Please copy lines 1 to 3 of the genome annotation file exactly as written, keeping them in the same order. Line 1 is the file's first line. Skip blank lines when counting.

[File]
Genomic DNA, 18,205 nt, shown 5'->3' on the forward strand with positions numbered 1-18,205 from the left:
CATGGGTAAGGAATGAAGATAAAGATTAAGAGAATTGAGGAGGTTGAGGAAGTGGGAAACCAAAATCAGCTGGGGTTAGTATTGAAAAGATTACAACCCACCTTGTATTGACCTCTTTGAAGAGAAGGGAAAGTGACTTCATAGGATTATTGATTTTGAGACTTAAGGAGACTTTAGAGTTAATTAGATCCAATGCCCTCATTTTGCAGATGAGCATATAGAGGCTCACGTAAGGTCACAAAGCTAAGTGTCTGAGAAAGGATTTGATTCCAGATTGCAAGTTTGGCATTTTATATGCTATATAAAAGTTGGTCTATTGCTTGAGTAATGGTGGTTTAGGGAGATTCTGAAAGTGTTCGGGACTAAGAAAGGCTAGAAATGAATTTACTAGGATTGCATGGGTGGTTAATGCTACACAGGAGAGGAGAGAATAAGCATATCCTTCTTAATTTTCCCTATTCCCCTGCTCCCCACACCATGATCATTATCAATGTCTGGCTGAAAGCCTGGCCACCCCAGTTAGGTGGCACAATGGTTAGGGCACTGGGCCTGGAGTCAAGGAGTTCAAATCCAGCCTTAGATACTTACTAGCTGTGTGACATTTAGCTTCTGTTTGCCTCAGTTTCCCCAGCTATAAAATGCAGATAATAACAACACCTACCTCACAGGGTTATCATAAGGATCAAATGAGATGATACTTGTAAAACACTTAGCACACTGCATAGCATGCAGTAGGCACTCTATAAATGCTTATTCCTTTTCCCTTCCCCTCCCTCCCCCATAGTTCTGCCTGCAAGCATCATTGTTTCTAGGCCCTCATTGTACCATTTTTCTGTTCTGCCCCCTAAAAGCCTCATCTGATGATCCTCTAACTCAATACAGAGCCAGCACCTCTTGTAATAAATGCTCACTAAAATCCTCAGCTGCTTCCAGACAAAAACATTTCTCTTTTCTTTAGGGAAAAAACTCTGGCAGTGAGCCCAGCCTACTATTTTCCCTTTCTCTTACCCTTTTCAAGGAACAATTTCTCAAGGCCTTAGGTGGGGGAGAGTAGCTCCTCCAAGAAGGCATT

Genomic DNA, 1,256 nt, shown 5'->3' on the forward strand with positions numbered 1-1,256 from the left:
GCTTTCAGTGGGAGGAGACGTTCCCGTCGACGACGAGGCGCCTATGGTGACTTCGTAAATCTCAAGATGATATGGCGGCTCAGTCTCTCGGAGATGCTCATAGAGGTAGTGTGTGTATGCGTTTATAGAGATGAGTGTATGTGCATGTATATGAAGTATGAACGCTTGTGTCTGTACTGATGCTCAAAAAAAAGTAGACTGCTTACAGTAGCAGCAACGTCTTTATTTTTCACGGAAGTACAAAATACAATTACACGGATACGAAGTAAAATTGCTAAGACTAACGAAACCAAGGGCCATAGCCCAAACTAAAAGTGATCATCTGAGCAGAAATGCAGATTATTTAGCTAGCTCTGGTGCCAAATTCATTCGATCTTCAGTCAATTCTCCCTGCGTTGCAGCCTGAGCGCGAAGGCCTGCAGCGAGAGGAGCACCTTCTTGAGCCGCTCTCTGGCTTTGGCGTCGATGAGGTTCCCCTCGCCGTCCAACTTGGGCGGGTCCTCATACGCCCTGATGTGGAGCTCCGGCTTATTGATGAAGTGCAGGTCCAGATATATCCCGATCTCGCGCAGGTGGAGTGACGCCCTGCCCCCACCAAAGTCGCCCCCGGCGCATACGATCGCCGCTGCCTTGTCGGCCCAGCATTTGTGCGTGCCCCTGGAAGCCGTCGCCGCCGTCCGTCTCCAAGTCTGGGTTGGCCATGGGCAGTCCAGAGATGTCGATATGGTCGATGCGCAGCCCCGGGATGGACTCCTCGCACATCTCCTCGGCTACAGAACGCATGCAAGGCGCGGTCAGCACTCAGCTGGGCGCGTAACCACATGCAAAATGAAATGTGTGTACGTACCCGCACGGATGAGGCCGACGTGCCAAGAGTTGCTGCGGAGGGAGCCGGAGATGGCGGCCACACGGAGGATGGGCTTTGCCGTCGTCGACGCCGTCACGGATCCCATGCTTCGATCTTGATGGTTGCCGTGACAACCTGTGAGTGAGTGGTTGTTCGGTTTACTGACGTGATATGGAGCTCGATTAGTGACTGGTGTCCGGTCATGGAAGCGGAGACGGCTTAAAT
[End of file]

Genomic DNA, 18,205 nt, shown 5'->3' on the forward strand with positions numbered 1-18,205 from the left:
CATGGGTAAGGAATGAAGATAAAGATTAAGAGAATTGAGGAGGTTGAGGAAGTGGGAAACCAAAATCAGCTGGGGTTAGTATTGAAAAGATTACAACCCACCTTGTATTGACCTCTTTGAAGAGAAGGGAAAGTGACTTCATAGGATTATTGATTTTGAGACTTAAGGAGACTTTAGAGTTAATTAGATCCAATGCCCTCATTTTGCAGATGAGCATATAGAGGCTCACGTAAGGTCACAAAGCTAAGTGTCTGAGAAAGGATTTGATTCCAGATTGCAAGTTTGGCATTTTATATGCTATATAAAAGTTGGTCTATTGCTTGAGTAATGGTGGTTTAGGGAGATTCTGAAAGTGTTCGGGACTAAGAAAGGCTAGAAATGAATTTACTAGGATTGCATGGGTGGTTAATGCTACACAGGAGAGGAGAGAATAAGCATATCCTTCTTAATTTTCCCTATTCCCCTGCTCCCCACACCATGATCATTATCAATGTCTGGCTGAAAGCCTGGCCACCCCAGTTAGGTGGCACAATGGTTAGGGCACTGGGCCTGGAGTCAAGGAGTTCAAATCCAGCCTTAGATACTTACTAGCTGTGTGACATTTAGCTTCTGTTTGCCTCAGTTTCCCCAGCTATAAAATGCAGATAATAACAACACCTACCTCACAGGGTTATCATAAGGATCAAATGAGATGATACTTGTAAAACACTTAGCACACTGCATAGCATGCAGTAGGCACTCTATAAATGCTTATTCCTTTTCCCTTCCCCTCCCTCCCCCATAGTTCTGCCTGCAAGCATCATTGTTTCTAGGCCCTCATTGTACCATTTTTCTGTTCTGCCCCCTAAAAGCCTCATCTGATGATCCTCTAACTCAATACAGAGCCAGCACCTCTTGTAATAAATGCTCACTAAAATCCTCAGCTGCTTCCAGACAAAAACATTTCTCTTTTCTTTAGGGAAAAAACTCTGGCAGTGAGCCCAGCCTACTATTTTCCCTTTCTCTTACCCTTTTCAAGGAACAATTTCTCAAGGCCTTAGGTGGGGGAGAGTAGCTCCTCCAAGAAGGCATT

Genomic DNA, 1,256 nt, shown 5'->3' on the forward strand with positions numbered 1-1,256 from the left: